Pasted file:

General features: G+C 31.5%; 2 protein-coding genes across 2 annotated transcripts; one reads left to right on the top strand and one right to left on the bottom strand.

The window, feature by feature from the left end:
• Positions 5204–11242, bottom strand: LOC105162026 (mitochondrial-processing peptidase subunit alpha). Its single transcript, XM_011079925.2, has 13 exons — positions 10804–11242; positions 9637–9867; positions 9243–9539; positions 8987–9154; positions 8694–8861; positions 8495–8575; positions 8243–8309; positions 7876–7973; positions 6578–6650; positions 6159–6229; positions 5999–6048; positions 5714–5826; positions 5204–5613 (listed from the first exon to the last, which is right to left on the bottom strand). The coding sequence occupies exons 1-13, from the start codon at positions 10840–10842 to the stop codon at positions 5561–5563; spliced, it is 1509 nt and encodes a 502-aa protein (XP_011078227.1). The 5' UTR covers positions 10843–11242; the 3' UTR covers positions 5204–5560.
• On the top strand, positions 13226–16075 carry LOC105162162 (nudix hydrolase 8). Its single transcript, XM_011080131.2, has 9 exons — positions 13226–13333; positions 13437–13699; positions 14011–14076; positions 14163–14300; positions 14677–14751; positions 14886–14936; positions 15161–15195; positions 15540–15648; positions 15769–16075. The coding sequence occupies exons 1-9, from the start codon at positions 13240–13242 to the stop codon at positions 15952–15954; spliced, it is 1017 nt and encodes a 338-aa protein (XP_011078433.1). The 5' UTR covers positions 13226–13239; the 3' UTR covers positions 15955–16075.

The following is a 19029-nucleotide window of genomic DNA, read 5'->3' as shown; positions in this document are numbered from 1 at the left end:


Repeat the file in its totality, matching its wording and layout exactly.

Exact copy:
General features: G+C 31.5%; 2 protein-coding genes across 2 annotated transcripts; one reads left to right on the top strand and one right to left on the bottom strand.

The window, feature by feature from the left end:
• Positions 5204–11242, bottom strand: LOC105162026 (mitochondrial-processing peptidase subunit alpha). Its single transcript, XM_011079925.2, has 13 exons — positions 10804–11242; positions 9637–9867; positions 9243–9539; positions 8987–9154; positions 8694–8861; positions 8495–8575; positions 8243–8309; positions 7876–7973; positions 6578–6650; positions 6159–6229; positions 5999–6048; positions 5714–5826; positions 5204–5613 (listed from the first exon to the last, which is right to left on the bottom strand). The coding sequence occupies exons 1-13, from the start codon at positions 10840–10842 to the stop codon at positions 5561–5563; spliced, it is 1509 nt and encodes a 502-aa protein (XP_011078227.1). The 5' UTR covers positions 10843–11242; the 3' UTR covers positions 5204–5560.
• On the top strand, positions 13226–16075 carry LOC105162162 (nudix hydrolase 8). Its single transcript, XM_011080131.2, has 9 exons — positions 13226–13333; positions 13437–13699; positions 14011–14076; positions 14163–14300; positions 14677–14751; positions 14886–14936; positions 15161–15195; positions 15540–15648; positions 15769–16075. The coding sequence occupies exons 1-9, from the start codon at positions 13240–13242 to the stop codon at positions 15952–15954; spliced, it is 1017 nt and encodes a 338-aa protein (XP_011078433.1). The 5' UTR covers positions 13226–13239; the 3' UTR covers positions 15955–16075.

The following is a 19029-nucleotide window of genomic DNA, read 5'->3' as shown; positions in this document are numbered from 1 at the left end: